Application no. 13871/02
by Jovan and Blaženka KOROLIJA
The European Court of Human Rights (First Section), sitting on 2 December 2004 as a Chamber composed of
Mr C.L. Rozakis, President,
Mr P. Lorenzen,
Mrs N. Vajić,
Mrs S. Botoucharova,
Mrs E. Steiner,
Mr K. Hajiyev,
Mr D. Spielmann, judges,
and Mr S. Nielsen, Section Registrar,
Having regard to the above application lodged on 26 February 2002,
Having regard to the decision to apply the procedure under Article 29 § 3 of the Convention and examine the admissibility and merits of the case together,
Having regard to the respondent Government's letter dated 1 March 2004, and the applicants' representative's letter dated 21 June 2004,
Having deliberated, decides as follows:
The applicants, Mr Jovan Korolija and Ms Blaženka Korolija, are Croatian nationals, who were both born in 1942 and live in Zagreb. They are represented before the Court by Mr A. Nobilo, a lawyer practising in Zagreb.
The respondent Government are represented by their Agent, Ms L. Lukina-Karajković.
A. The circumstances of the case
The facts of the case, as submitted by the parties, may be summarised as follows.
On 14 July 1992 the applicants' house in Sukošan, Croatia, was blown up by unknown perpetrators.
On 13 July 1995 the applicants filed an action against the State and the insurance company C.O. with the Zagreb Municipal Court (Općinski sud u Zagrebu) seeking compensation for their destroyed house.
On 17 January 1996 Parliament introduced an amendment to the Civil Obligations Act which provided that all proceedings concerning actions for damages resulting from terrorist acts were to be stayed pending the enactment of new legislation on the subject.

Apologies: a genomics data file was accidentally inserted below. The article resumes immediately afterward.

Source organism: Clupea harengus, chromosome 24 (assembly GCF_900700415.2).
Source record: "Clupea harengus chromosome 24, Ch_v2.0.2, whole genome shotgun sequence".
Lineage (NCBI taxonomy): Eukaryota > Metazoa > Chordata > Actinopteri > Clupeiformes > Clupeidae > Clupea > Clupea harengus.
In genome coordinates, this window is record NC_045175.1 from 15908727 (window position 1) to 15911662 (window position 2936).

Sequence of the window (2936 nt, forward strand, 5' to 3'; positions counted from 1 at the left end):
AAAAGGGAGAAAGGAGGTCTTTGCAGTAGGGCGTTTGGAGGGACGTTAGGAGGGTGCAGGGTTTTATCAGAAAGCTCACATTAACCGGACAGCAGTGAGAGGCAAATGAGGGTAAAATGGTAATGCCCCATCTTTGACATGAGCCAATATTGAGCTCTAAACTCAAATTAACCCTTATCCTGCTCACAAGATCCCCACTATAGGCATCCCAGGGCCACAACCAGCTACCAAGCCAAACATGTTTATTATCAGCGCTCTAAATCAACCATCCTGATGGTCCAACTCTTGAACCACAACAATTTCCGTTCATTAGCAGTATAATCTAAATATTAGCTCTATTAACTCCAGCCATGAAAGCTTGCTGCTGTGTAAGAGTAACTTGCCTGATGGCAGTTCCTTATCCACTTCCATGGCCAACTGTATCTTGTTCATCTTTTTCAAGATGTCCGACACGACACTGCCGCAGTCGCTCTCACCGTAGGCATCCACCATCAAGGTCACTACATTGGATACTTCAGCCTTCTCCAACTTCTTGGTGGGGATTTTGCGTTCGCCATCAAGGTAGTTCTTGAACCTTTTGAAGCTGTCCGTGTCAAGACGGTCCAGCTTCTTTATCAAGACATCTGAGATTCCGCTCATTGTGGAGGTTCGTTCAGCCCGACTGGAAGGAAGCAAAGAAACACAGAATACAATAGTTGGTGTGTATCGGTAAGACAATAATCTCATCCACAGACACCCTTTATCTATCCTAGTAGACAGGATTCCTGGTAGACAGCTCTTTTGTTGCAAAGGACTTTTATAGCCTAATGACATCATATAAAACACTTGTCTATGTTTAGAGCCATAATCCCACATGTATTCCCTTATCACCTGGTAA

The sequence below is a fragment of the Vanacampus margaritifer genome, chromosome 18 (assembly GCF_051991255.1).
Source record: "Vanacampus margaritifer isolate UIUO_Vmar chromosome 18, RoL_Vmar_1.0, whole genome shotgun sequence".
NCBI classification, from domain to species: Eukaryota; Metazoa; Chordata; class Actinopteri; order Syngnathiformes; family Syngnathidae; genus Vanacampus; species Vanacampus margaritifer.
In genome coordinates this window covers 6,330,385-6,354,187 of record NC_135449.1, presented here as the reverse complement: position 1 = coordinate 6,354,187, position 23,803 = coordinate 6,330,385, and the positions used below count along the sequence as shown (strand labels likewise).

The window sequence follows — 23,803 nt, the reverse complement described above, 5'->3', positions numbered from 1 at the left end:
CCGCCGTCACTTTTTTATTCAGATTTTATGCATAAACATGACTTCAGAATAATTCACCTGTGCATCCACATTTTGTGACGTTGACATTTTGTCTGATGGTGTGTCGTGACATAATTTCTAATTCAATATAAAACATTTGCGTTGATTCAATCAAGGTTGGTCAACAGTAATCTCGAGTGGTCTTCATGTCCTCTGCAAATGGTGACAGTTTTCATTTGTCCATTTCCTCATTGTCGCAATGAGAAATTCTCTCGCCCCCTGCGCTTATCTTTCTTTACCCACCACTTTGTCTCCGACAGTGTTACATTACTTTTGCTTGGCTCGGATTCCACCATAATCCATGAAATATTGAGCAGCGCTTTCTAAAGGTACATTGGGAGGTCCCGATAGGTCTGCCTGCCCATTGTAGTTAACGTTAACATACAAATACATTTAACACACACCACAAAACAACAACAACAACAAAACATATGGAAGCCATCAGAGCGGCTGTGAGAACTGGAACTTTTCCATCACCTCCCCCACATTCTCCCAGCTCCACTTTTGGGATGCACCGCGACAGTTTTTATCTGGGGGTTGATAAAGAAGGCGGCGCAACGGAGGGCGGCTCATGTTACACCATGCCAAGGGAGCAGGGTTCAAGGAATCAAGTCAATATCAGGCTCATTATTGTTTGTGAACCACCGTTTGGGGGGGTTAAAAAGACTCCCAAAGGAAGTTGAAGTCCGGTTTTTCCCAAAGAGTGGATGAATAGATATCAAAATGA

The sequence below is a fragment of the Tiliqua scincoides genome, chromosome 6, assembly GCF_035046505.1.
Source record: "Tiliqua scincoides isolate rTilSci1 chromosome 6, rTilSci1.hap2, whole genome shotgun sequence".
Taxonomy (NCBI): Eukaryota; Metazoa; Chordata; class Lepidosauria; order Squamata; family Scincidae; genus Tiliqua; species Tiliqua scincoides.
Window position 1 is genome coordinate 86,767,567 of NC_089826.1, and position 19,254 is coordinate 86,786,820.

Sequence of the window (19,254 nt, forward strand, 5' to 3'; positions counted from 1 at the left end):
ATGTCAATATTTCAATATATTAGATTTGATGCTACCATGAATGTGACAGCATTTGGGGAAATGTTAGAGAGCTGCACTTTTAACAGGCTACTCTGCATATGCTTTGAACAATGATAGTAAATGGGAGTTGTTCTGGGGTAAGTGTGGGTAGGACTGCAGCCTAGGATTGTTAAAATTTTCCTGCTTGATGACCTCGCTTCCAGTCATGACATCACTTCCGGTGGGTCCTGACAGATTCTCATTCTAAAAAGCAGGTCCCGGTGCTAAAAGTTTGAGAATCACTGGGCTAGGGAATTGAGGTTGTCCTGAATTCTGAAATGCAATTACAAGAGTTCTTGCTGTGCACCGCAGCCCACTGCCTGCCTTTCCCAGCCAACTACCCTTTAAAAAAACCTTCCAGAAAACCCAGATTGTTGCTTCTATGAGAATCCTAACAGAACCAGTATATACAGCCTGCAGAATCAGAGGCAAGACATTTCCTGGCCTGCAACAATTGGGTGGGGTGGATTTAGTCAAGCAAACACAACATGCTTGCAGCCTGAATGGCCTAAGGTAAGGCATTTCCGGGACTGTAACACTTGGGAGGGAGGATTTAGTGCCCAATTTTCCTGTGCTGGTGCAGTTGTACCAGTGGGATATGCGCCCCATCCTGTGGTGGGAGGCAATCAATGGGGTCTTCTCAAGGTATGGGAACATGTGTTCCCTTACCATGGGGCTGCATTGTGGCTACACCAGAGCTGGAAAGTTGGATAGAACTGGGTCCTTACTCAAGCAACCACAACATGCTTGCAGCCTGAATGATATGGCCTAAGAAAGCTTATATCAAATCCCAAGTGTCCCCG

The court held hearings on 2 April 1996, 3 June 1999, 17 November 2000 and 1 July 2002.
On 17 March 2003 the Municipal Court stayed the proceedings in respect of the State and dismissed on its merits the applicants' claim in respect of the insurance company.
Meanwhile, on 7 November 2002 the applicants filed a constitutional complaint about the length of the proceedings with the Constitutional Court (Ustavni sud Republike Hrvatske).
On 12 February 2003 the Constitutional Court dismissed their complaint finding that the delay had been attributable to the applicants.
On 14 July 2003 Parliament passed the Act on Liability for Damage Resulting from Terrorist Acts and Public Demonstrations (Zakon o odgovornosti za štetu nastalu uslijed terorističkih akata i javnih demonstracija, Official Gazette no. 117/2003 of 23 July 2003).
The applicants maintained that Parliament's enactment of the 1996 legislation interfered with their right of access to a court within the meaning of Article 6 § 1 of the Convention and/or their right to an effective remedy within the meaning of Article 13 of the Convention.
By letter of 1 March 2004 the Government informed the Court that they accepted the proposal for a friendly settlement and that the Government would pay the applicants 10,000 euros in full and final settlement of the applicants' claim under the Convention, costs and expenses included.
On 21 June 2004 the applicants' representative informed the Court that the parties had reached a settlement whereby the applicants waived any further claims against Croatia in respect of the facts of the present application.
The Court takes note of the friendly settlement reached between the parties (Article 39 of the Convention) and considers that the matter has been resolved within the meaning of Article 37 § 1 (b) of the Convention. It is satisfied that the settlement is based on respect for human rights as defined in the Convention or its Protocols (Article 37 § 1 in fine of the Convention Rule 62 § 3 of the Rules of Court). Accordingly, the application of Article 29 § 3 of the Convention to the case should be discontinued and the case struck out of the list.
For these reasons, the Court unanimously
Decides to strike the application out of its list of cases.
Søren Nielsen Christos Rozakis
KOROLIJA v. CROATIA DECISION
KOROLIJA v. CROATIA DECISION